Sow Seeds Now!

Learn whether you should sow seeds now, bring seedlings outside or prepare garden soil depending on the region where you live.
Edited By Carol Mack
February/March 2006
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Perennial asparagus provides one of the very first crops ready to harvest every spring. (That’s a spring peeper singing on the stalk.)
ILLUSTRATION: JUDITH ANN GRIFFITH/COURTESY SEED SAVERS EXCHANGE
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Sow Seeds in Maritime Canada and New England

As days get a bit longer and warmer, the overwintered greens in the greenhouse are sprouting new shoots, and hens are laying more eggs. Still, gardens are as frozen as a hockey rink. Go skating to ward off the winter blues, then come in and make a pot of soup with any garden vegetables you have stored in the root cellar or freezer. It’s time to sort leftover seeds and place seed orders. Indoors, start celery, leek and onion seed in late February through March, followed by peppers in late March. In the orchard, dig down around tree trunks to check for rodent damage and cut some scion shoots from your fruit trees, which you can store and use for grafting later in the year. Late March brings snowdrops and snow crocuses along sun-warmed foundations, brightening our winter-weary hearts.

— Roberta Bailey, FEDCO Seeds, Waterville, Maine 

Mid-Atlantic

Take advantage of a few cold days in early February to kill pests by “freezing out” your greenhouse, and then start lettuce, collards, Chinese greens, kale, peppers, eggplant and celery. Pre-sprout spinach seed or try ‘Bloomsdale Long Standing’ for better emergence in cold soil. When forsythia starts flowering in late February, it’s time to sow carrots, turnips, peas, beets and radishes. Pre-soak beet seed 30 minutes for even germination. Transplant hardy greens and fall-sown onions in early March — protected with fabric row covers — and start peppers, brassicas, scallions and early tomatoes. Pre-sprout seed potatoes for two weeks in bright light and at a cool temperature — they’ll be ready to plant by St. Patrick’s Day if the weather is suitable (usually when dandelions are blooming). Later in March, indoors, start the rest of your tomatoes — ‘Tropic’ and ‘Brandywine OTV’ are outstanding disease-resistant slicers for our area. Start zucchini and cucumbers in the greenhouse, and keep planting and harvesting cool-season crops.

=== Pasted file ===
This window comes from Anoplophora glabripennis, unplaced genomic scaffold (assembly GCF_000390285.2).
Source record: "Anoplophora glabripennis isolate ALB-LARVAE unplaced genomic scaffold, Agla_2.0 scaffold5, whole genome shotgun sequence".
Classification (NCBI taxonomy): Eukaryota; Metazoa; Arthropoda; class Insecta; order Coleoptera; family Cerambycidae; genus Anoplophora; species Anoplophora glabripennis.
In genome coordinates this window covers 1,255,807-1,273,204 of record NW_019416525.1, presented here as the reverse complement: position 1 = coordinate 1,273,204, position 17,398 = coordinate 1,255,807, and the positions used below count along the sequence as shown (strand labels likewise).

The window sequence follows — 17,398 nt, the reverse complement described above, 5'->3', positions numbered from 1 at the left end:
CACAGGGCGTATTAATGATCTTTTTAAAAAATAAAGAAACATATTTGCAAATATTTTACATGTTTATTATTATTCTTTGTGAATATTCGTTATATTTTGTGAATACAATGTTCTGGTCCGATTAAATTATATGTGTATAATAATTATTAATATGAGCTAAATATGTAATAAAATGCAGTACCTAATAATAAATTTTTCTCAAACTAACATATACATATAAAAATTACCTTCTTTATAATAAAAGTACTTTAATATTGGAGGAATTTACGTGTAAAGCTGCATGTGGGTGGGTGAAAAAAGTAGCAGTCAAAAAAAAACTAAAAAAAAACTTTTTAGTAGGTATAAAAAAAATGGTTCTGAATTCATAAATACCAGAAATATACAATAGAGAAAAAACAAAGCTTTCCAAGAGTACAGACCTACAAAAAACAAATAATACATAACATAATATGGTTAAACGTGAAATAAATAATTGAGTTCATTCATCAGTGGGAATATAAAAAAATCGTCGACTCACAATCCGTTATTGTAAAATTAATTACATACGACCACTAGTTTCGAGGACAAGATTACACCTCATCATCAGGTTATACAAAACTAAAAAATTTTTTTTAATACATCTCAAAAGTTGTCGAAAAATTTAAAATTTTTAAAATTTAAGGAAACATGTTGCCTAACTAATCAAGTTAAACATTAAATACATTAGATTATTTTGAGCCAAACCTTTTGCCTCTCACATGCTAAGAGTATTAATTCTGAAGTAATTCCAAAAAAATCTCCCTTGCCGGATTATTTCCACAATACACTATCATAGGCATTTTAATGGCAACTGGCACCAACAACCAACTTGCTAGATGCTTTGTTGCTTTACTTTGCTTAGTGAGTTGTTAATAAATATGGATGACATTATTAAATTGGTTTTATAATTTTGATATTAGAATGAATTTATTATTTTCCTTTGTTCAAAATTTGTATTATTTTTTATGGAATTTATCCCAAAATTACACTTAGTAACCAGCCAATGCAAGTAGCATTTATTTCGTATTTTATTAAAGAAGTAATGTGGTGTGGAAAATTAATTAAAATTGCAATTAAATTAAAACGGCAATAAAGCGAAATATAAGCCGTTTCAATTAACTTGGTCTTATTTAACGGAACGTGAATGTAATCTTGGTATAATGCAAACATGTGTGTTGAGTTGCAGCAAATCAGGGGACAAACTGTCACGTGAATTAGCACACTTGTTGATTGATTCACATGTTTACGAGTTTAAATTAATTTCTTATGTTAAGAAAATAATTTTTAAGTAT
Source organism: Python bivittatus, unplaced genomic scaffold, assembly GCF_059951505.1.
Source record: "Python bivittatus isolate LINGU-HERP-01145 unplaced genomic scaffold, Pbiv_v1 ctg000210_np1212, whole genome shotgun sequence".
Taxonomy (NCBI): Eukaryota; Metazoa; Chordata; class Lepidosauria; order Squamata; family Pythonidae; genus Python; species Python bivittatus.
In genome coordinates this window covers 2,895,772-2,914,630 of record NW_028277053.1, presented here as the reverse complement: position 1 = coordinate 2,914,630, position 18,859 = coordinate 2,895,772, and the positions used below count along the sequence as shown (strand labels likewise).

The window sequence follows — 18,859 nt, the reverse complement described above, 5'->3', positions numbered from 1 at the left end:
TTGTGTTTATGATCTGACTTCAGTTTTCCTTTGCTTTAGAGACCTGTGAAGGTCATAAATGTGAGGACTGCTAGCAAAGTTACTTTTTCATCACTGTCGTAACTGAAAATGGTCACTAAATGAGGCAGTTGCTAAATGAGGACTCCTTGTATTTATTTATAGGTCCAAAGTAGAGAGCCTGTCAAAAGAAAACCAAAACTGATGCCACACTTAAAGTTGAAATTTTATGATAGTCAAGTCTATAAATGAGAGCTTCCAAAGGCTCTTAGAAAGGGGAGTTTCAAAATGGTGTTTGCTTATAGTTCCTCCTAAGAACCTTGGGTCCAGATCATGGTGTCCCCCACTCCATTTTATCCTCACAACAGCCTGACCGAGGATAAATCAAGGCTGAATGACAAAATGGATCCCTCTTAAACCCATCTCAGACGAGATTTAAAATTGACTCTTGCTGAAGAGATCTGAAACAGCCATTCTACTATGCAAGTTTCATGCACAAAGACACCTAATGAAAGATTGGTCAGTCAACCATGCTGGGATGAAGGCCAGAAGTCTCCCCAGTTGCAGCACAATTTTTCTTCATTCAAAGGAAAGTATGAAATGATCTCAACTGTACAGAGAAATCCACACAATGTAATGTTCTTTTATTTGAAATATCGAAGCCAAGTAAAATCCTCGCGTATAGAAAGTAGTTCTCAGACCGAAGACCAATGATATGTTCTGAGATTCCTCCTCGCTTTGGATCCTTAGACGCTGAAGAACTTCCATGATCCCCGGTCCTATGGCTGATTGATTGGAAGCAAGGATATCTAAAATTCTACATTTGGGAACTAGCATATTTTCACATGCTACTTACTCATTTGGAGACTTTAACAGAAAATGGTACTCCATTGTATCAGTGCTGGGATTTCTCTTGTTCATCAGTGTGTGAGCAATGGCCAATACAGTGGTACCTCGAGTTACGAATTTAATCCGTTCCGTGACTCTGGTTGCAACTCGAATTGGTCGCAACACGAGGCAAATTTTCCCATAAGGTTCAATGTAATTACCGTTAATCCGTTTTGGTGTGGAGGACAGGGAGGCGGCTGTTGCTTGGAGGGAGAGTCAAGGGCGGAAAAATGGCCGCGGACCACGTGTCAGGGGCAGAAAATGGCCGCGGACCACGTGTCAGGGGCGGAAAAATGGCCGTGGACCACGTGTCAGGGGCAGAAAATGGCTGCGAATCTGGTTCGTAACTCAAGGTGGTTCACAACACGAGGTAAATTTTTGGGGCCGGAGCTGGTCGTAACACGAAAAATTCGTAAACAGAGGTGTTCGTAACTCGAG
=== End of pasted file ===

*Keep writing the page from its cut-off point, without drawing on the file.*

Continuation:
— Ira Wallace, Southern Exposure Seed Exchange, Mineral, Va. 

Southern Interior

Broccoli, cabbage and cauliflower transplants started indoors a month or two ago are ready to plant outside as soon as the worst freezes are over — February in the most southern part of our region and March in the upper South and Piedmont regions. Sow seeds for kale, kohlrabi and English peas in February. At the end of the month, it’s time for some serious gardening! Plant beets, carrots, Swiss chard, celery, cress, endive, lettuce, mustard, parsley, parsnips, radishes, rutabagas, salsify, spinach and turnips. Start seeds for tomatoes, peppers and eggplant six to eight weeks before the last expected frost in your location. In the lower South, you can sow seeds for bush beans, pole beans, cantaloupe and honeydew after your last frost date. After the soil starts to warm, sow seeds for lima beans, sweet corn, cucumbers, squash and watermelon.

— Becky Wilder, Seeds for the South, Graniteville, S.C. 

Gulf Coast

So much to do and so little time! February is a second planting opportunity for cool-season crops such as broccoli, cabbage, mustard, lettuce, snow peas, radishes, carrots and beets. Beginning in March, we set out tomato plants. Last year’s best producers in our garden were ‘Carmello,’ ‘Dona’ and ‘Champion,’ and they were also the best tasting. Set out pepper plants later in the month — one jalapeño and one ‘Big Bertha’ bell are enough for a small garden, and plant beans, corn, cucumbers and melons. Be sure to spray fruit trees with a dormant oil spray, a type of spray intended for use before the buds open. In early February, overwintering insects are at their weakest, and the oil should take out a large number of them. Inspect irrigation systems now before the dry season hits. Drip tapes rarely work well for more than one season, and drippers may need cleaning or replacement.